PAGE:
Bill Sponsored by 24-Term Lawmaker Seeks to Abolish Term Limits
The public will have a chance to weigh in on a bill that seeks to bring an end to term limits for state lawmakers.
The measure, LD 182, is sponsored by Representative John Martin, a Democrat from Eagle Lake who, after a short absence, is currently serving his 24th term. Legislators' consecutive terms in one chamber have been limited since 1993, the result of a referendum, widely seen as a means of unseating Martin who had served in some capacity since 1964.
But the move is unwelcome by some, who say nothing good comes from endless incumbency.
"I find it very offensive personally that there are efforts afoot from the Legislature to change this citizen initiated law," says Rick Bennett, a former Republican legislator who spent four terms in the Maine House and two terms in the Senate, also serving as Senate President in 2001. "I expect that it will be rejected by the Legislature as it has in years past. And if it isn't, then certainly the voters will reject it once again in a people's veto."
One argument being made by those who disapprove of term limits, is that imposing limitations on how long a candidate can serve in a given seat, runs counter to the will of the voters.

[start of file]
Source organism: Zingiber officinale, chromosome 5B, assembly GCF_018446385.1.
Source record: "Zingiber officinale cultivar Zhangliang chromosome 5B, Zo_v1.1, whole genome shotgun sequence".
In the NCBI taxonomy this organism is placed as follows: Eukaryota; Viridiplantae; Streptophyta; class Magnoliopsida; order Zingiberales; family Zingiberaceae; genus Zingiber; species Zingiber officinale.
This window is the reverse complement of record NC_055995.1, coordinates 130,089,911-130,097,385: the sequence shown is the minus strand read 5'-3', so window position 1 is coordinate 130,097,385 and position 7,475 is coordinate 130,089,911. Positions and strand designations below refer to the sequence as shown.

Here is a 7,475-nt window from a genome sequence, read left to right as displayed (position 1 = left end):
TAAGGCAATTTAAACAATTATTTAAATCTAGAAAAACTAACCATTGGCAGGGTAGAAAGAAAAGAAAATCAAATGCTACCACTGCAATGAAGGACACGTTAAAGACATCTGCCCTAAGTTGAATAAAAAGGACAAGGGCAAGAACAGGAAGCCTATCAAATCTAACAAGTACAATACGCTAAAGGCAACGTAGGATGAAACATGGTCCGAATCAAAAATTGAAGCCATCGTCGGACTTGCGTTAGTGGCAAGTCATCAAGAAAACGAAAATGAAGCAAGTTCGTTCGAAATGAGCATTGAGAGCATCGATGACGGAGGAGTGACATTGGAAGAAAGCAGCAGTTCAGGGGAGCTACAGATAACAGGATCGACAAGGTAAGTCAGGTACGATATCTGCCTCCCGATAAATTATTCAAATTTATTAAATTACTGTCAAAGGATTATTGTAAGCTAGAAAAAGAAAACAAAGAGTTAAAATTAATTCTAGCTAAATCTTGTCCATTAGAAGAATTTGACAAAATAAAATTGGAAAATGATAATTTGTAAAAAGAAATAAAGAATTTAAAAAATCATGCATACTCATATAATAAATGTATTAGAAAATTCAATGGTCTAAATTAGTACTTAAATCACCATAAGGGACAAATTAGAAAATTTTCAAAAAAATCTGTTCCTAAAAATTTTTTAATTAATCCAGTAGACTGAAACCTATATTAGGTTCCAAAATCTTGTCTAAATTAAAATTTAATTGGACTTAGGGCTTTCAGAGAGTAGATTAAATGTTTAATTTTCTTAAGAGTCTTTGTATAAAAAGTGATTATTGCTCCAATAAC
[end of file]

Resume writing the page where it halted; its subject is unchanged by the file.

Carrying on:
"Yeah, we understand that we don't like entrenched incumbency," says political scientist Dan Shea, who heads the Goldfarb Center for Public Affairs and Civic Engagement at Colby College. "But often the voters simply want to send back the legislator because she or he is doing a good job. And we're denying that opportunity."
Shea says he's examined both sides of the question, and supported the idea of term limits back in the early 90's. He has since changed his view. "I think that there's a lot of evidence to suggest that we've not got what we expected." says Shea. For example, he says observations suggest that longer-serving lawmakers do a better job distancing themselves from lobbyists. Another point, he says, is that frequent turnover may be an aggravating factor in sessions marked by gridlock and bickering. And, he says, it's reasonable to conclude that a simple lack of experience makes for a less effective lawmaker.
But Bennett doesn't see it that way. He agrees that the Legislature has been a dysfunctional monster at times, but not because of turnover or lack of experience.
"The problem is that people under the dome seem to value legislative experience as the only sort of experience which is useful. A properly functioning citizen legislature would recognize the talent and experience of people in all walks of life," says Bennett, "The notion that somehow term limits are creating legislative dysfunction is just wrong."
Maine is currently one of 15 states to place term limits on its legislators.
A public hearing on LD 182 is set for Monday.